- Topics At a Glance
**Expressions**- Addition
- Subtraction
- Multiplication
- Division
- Parentheses
- Variables
- Translating Slowly
- Equations and Inequalities
- The Equals Sign
- Inequalities
- Word Problems
- How to Read Word Problems
- How to Become a Word Problem Expert
- Geometry Problems
- Averages
- Percents
- The Word "Per"
- Coin Problems
- Written Inequalities
- In the Real World
- I Like Abstract Stuff; Why Should I Care?
- How to Solve a Math Problem

Expressions are strings of mathematical symbols that describe quantities. Want to know how many apps there are for the iPhone? There's an expression for that.

Expressions consist of mathematical operations ( + , - , ×, ÷), numbers (1, 2, 3, etc.), parentheses (()), and variables (*x*, *y*, *z*, etc.). Many different English phrases translate into each of these mathematical symbols. You will find as we go along that there is a distinct relationship between between math and English. It's like they're married: they have a lot in common and you'll often find them together, but each speaks a totally different language.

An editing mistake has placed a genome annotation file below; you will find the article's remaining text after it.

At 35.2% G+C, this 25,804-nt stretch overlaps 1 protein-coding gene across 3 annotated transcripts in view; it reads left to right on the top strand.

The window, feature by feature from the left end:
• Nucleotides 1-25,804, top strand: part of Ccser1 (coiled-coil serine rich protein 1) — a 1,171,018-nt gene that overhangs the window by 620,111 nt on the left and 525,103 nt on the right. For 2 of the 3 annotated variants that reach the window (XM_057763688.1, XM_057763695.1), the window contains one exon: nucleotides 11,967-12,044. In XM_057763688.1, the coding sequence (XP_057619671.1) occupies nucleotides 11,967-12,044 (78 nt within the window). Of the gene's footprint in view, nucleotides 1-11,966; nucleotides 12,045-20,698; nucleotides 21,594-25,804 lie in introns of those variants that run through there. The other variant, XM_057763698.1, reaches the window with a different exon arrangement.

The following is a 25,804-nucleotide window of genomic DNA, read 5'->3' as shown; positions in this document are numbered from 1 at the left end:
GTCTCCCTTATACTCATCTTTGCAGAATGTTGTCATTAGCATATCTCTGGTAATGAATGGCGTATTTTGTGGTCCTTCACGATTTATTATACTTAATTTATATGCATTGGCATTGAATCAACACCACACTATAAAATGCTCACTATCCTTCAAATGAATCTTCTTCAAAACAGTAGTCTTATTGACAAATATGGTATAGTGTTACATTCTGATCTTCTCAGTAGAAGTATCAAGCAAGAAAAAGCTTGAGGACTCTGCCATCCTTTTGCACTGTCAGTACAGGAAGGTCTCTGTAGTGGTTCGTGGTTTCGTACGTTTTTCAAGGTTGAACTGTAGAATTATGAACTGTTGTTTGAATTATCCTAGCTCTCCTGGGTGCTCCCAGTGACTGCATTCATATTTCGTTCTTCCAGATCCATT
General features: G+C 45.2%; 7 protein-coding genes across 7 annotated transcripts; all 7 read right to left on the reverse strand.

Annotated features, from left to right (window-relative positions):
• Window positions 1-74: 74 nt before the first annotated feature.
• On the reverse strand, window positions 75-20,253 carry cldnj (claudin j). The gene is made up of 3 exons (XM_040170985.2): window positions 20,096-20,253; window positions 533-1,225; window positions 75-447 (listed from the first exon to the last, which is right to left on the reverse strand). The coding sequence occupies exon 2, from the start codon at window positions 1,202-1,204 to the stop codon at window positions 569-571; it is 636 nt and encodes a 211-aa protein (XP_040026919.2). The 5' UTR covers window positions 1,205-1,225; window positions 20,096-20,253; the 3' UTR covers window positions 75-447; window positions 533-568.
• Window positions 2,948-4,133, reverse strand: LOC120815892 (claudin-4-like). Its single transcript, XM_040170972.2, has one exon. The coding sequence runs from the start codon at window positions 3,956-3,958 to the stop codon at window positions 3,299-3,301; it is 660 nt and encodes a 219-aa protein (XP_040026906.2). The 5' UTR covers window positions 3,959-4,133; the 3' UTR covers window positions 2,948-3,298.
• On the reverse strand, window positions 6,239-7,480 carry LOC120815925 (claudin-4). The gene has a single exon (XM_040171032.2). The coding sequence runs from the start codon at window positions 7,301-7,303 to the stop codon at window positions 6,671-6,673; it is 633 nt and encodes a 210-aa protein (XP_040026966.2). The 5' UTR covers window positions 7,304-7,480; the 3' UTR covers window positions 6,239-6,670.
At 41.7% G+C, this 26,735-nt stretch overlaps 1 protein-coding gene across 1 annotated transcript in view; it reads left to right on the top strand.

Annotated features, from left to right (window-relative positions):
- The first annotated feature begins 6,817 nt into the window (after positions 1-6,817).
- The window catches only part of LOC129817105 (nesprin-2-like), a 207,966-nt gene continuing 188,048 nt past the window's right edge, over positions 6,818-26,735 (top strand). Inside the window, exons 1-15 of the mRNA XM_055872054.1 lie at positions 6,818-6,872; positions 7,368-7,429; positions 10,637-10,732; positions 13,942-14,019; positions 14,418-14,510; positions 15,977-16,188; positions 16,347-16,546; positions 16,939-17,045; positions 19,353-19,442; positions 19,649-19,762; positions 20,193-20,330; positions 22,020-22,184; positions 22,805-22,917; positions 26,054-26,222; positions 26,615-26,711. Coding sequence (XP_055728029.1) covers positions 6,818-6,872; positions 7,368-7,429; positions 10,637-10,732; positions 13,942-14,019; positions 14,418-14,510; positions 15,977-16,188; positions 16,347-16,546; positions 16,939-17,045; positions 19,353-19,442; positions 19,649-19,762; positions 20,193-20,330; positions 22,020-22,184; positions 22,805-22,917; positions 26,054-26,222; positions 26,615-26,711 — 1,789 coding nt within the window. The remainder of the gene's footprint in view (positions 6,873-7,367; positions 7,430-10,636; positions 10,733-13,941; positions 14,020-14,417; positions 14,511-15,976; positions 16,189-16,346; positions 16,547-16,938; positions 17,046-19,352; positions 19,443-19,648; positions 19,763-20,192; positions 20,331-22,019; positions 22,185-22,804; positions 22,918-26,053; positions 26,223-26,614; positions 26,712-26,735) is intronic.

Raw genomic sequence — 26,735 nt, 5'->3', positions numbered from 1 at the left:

English is ambiguous in that one word can have two or more meanings, while mathematics is precise and unambiguous. In other words, if we write ×, we mean ×. If you come across the word "times" in English, it could be talking about the time of day, measuring someone's sprinting speed, or referring to a newspaper. English can sometimes be harder to keep up with than a frazzled 6-year-old. Calm down, Billy. Now tell us, *where* did Shaggy dig up a human femur again?

We can think of translating English into mathematical symbols as clearing away the ambiguity so we can tell what's going on. Lifting the fog. Rubbing the side of our fist across the shower door.